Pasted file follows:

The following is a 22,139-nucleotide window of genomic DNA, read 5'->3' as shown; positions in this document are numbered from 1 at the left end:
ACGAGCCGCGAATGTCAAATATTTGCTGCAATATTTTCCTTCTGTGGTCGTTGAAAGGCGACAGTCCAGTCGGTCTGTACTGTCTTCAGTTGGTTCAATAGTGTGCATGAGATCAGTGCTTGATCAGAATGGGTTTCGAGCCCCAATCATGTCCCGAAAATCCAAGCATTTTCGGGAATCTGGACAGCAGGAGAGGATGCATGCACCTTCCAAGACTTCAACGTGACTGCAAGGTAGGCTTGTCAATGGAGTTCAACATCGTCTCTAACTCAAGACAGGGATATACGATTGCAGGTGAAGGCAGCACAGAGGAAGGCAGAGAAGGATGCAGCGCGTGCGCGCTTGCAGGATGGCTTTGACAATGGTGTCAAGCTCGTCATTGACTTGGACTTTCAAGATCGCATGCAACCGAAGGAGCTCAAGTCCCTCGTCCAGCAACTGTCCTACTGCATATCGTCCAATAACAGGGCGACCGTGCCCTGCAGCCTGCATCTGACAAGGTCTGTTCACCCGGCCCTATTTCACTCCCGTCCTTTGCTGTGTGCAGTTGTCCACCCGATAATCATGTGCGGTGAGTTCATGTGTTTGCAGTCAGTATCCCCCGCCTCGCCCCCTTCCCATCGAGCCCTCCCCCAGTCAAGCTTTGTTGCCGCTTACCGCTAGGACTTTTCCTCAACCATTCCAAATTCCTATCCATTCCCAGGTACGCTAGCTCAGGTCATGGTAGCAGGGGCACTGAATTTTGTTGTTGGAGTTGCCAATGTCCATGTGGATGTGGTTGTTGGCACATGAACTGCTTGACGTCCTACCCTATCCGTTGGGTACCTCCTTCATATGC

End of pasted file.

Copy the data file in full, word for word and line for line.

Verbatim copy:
The following is a 22,139-nucleotide window of genomic DNA, read 5'->3' as shown; positions in this document are numbered from 1 at the left end:
ACGAGCCGCGAATGTCAAATATTTGCTGCAATATTTTCCTTCTGTGGTCGTTGAAAGGCGACAGTCCAGTCGGTCTGTACTGTCTTCAGTTGGTTCAATAGTGTGCATGAGATCAGTGCTTGATCAGAATGGGTTTCGAGCCCCAATCATGTCCCGAAAATCCAAGCATTTTCGGGAATCTGGACAGCAGGAGAGGATGCATGCACCTTCCAAGACTTCAACGTGACTGCAAGGTAGGCTTGTCAATGGAGTTCAACATCGTCTCTAACTCAAGACAGGGATATACGATTGCAGGTGAAGGCAGCACAGAGGAAGGCAGAGAAGGATGCAGCGCGTGCGCGCTTGCAGGATGGCTTTGACAATGGTGTCAAGCTCGTCATTGACTTGGACTTTCAAGATCGCATGCAACCGAAGGAGCTCAAGTCCCTCGTCCAGCAACTGTCCTACTGCATATCGTCCAATAACAGGGCGACCGTGCCCTGCAGCCTGCATCTGACAAGGTCTGTTCACCCGGCCCTATTTCACTCCCGTCCTTTGCTGTGTGCAGTTGTCCACCCGATAATCATGTGCGGTGAGTTCATGTGTTTGCAGTCAGTATCCCCCGCCTCGCCCCCTTCCCATCGAGCCCTCCCCCAGTCAAGCTTTGTTGCCGCTTACCGCTAGGACTTTTCCTCAACCATTCCAAATTCCTATCCATTCCCAGGTACGCTAGCTCAGGTCATGGTAGCAGGGGCACTGAATTTTGTTGTTGGAGTTGCCAATGTCCATGTGGATGTGGTTGTTGGCACATGAACTGCTTGACGTCCTACCCTATCCGTTGGGTACCTCCTTCATATGC